The world has, after years of experiments, not yet found the antidote or the cure of the phylloxera. Has it been more successful with that other pest, the bed bugs, that treacherous race which attacks men, women and children when asleep? Hardly. So it may be worth while to record here the latest remedy discovered.

It is an herb called in German, Pfefferkraut or Pepperherb, in French, Passerrage or Rage-soother. A person had spread the leaves of this plant in his room, and returning after a few days' absence, found them densely covered with bed bugs so that they looked like coral, and all the bugs dead excepting a few, which, however, were so weak that he had no difficulty in taking them in his fingers and executing them that way. All this we learn from a German paper. The trouble now is what plant is meant.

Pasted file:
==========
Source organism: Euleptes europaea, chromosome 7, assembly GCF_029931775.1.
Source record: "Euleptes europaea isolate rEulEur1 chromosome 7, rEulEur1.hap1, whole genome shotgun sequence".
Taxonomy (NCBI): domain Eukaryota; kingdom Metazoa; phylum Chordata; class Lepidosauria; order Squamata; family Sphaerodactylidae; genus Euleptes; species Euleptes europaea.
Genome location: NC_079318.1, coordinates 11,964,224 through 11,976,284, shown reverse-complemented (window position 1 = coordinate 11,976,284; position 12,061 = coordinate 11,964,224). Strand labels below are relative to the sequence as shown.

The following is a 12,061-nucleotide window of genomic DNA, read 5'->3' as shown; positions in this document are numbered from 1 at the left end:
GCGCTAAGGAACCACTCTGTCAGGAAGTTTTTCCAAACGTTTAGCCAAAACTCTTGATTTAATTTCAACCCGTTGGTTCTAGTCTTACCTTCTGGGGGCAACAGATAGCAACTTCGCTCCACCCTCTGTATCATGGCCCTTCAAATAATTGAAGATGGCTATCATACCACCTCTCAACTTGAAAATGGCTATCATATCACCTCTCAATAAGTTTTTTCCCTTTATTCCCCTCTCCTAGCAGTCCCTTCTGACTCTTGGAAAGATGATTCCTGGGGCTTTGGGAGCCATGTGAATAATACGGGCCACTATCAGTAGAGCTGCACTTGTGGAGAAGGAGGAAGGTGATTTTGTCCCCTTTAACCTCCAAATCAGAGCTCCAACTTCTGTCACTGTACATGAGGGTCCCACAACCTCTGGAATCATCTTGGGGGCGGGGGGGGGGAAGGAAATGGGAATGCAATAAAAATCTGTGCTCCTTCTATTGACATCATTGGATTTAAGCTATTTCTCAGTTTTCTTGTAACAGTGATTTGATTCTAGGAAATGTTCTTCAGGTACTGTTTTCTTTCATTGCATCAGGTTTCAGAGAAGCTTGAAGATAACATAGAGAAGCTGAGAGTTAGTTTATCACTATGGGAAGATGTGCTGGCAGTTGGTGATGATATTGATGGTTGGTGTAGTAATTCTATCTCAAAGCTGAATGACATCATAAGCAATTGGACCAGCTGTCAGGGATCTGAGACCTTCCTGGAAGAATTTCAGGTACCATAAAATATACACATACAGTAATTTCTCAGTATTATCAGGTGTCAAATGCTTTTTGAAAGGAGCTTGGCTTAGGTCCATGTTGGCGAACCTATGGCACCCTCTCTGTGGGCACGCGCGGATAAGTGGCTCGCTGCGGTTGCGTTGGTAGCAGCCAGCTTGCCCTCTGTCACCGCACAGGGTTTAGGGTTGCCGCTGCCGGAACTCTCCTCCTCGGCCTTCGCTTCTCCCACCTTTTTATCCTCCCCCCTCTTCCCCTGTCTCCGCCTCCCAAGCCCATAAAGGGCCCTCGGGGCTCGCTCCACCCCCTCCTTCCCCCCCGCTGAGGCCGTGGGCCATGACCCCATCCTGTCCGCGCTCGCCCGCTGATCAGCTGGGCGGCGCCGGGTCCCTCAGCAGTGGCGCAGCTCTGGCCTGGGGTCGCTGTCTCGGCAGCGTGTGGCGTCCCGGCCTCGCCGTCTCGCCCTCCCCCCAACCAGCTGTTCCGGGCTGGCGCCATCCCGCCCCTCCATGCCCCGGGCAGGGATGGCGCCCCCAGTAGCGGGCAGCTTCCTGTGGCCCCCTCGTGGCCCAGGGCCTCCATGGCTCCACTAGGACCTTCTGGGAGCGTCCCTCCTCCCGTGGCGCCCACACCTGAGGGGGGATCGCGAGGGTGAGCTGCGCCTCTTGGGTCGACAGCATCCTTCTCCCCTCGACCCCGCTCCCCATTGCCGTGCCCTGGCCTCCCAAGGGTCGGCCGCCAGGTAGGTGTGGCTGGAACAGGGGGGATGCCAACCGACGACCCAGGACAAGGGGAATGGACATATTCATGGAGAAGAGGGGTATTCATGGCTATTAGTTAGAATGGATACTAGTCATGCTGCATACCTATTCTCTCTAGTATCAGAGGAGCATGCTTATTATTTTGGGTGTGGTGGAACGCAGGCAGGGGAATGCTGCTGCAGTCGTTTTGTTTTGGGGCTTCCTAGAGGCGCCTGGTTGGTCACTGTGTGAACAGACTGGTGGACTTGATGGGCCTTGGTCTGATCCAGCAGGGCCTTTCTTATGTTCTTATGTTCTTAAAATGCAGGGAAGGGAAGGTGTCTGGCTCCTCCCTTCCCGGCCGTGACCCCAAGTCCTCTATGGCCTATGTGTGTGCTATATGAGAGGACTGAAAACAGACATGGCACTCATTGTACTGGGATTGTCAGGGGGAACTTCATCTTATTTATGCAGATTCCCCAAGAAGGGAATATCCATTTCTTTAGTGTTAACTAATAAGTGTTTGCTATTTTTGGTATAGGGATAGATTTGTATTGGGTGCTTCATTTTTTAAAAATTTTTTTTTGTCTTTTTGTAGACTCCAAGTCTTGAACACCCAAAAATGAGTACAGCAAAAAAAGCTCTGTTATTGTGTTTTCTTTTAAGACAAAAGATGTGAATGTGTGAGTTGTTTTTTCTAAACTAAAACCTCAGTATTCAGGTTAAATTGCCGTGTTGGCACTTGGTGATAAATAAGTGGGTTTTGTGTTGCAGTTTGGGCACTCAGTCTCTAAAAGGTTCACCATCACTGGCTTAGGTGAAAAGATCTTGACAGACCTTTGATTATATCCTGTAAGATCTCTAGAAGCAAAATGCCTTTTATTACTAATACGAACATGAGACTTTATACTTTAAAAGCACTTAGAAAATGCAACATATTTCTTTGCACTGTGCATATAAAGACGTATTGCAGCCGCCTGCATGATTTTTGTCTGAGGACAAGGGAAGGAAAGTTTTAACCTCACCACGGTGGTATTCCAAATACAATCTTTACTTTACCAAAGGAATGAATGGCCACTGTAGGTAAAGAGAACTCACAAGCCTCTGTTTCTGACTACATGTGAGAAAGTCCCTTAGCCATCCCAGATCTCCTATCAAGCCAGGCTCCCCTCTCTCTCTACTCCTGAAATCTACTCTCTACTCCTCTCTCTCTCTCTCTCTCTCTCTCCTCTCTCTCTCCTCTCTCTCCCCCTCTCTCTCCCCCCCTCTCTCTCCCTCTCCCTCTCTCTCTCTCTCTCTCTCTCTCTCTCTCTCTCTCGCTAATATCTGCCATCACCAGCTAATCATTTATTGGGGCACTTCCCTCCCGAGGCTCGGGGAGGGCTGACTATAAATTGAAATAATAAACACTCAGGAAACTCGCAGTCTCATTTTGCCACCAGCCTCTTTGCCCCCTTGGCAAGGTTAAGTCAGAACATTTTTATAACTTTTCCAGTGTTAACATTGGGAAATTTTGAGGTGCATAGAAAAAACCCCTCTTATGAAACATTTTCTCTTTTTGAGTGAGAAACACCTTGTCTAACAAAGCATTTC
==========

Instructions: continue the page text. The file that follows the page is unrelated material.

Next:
Looking closely into it we find that the Passer-age of France is our garden cress or Lepidium sativum, but the Peppergrass of Germany is Lepidium latifolium, the broad-leaved cress. The French call it Passerage because it is said to cure the hydrophobia.

Looking still more closely into it we find that in other parts of Germany they call Peppergrass Saturega hortensis, and also that in that country Lepidium ruderale, going by the euphonious name of Stinkcress, is also said to destroy bugs and fleas.

The readers of the Gardener's Monthly justly supposed to be lovers of science and phil-antropists at the same time, are therefore requested to experiment and - with the editor's leave - to compare notes until the true remedy be found.

We beg to mention here that in addition to the Lepidias and Saturega named above, there are further the following Lepidias: L. campestre, draba, and iberis. Beside those that are unknown to the writer. Give the Lepidias a trial.